- There was a hand-written thank you note, as you can see below. I was impressed by the fact that management took the time to personalize it to me. It seems mundane, but I noticed and loved it.
The Point of My Customer Experience Story:
The company went up and beyond to make me feel good about my purchase, aside from delivering a great product. As a result, I’ve shared with people on social media and am authentically bragging about the company to you. “Word of mouth” recommendations are a marketers dream and the premise of NPS (Net Promoter Score). I believe every company can apply similar principles regardless of industry.
Customer Experience Lessons:
- Show customers that you value them. Small gestures, like a handwritten note, can go a long way.
- Personalize as much as possible. Just because a transaction is digital does not mean you can’t humanize customer experiences. In fact, it becomes even more important when technology is involved.
- Take advantage of all channels to thank customers. A letter in a fulfillment box is a great tactic, especially if there’s a savings coupon enclosed. Service providers can also provide “Wow Moments” by giving a similar note to customers when visiting them onsite.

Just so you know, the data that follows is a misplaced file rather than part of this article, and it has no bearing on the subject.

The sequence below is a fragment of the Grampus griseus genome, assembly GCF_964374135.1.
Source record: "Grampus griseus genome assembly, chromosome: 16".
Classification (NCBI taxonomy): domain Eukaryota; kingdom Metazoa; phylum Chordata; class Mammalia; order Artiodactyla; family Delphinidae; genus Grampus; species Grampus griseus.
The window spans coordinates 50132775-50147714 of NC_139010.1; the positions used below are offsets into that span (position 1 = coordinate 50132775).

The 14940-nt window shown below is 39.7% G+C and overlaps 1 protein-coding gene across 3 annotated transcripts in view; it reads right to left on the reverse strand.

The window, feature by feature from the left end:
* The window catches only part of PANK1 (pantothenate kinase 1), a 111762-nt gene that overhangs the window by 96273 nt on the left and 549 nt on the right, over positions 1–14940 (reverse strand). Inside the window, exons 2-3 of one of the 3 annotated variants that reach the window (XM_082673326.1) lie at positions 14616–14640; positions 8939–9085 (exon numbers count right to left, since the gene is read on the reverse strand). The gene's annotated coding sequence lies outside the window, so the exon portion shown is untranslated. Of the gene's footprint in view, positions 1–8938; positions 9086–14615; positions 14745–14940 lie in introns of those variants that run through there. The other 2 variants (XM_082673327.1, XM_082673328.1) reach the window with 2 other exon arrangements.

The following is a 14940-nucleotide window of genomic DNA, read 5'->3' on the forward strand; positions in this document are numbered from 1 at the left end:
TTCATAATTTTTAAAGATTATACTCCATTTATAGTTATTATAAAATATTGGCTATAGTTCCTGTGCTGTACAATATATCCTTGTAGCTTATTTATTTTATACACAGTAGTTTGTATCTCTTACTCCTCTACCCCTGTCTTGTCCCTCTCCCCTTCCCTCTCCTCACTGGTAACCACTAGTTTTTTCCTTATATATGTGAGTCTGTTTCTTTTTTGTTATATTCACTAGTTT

- Communication is a sure way to delight customers. Read my other article about 5 Tips To Improve CX and EX.
Kelly’s Four Plus Granola is not the only one to differentiate its brand in a personalized way. Stacy’s Pita Chips is another company that deployed a brilliant marketing and CX strategy. Read my unexpected customer experience story here, which actually ignited my interest in the CX field.
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There’s an article in the Wall Street Journal that is creating some commotion. It raises the question of whether or not “Net Promoter Score,” otherwise known as “NPS,” is a good measurement of customer satisfaction. Many customer experience (CX) experts say yes. They depend on NPS as a sole metric to determine customers’ perceptions and feelings about their brand. However, others debate the validity and usefulness of Net Promoter Score, saying that “the science behind NPS is bad, and it’s been oversold.” Continue Reading →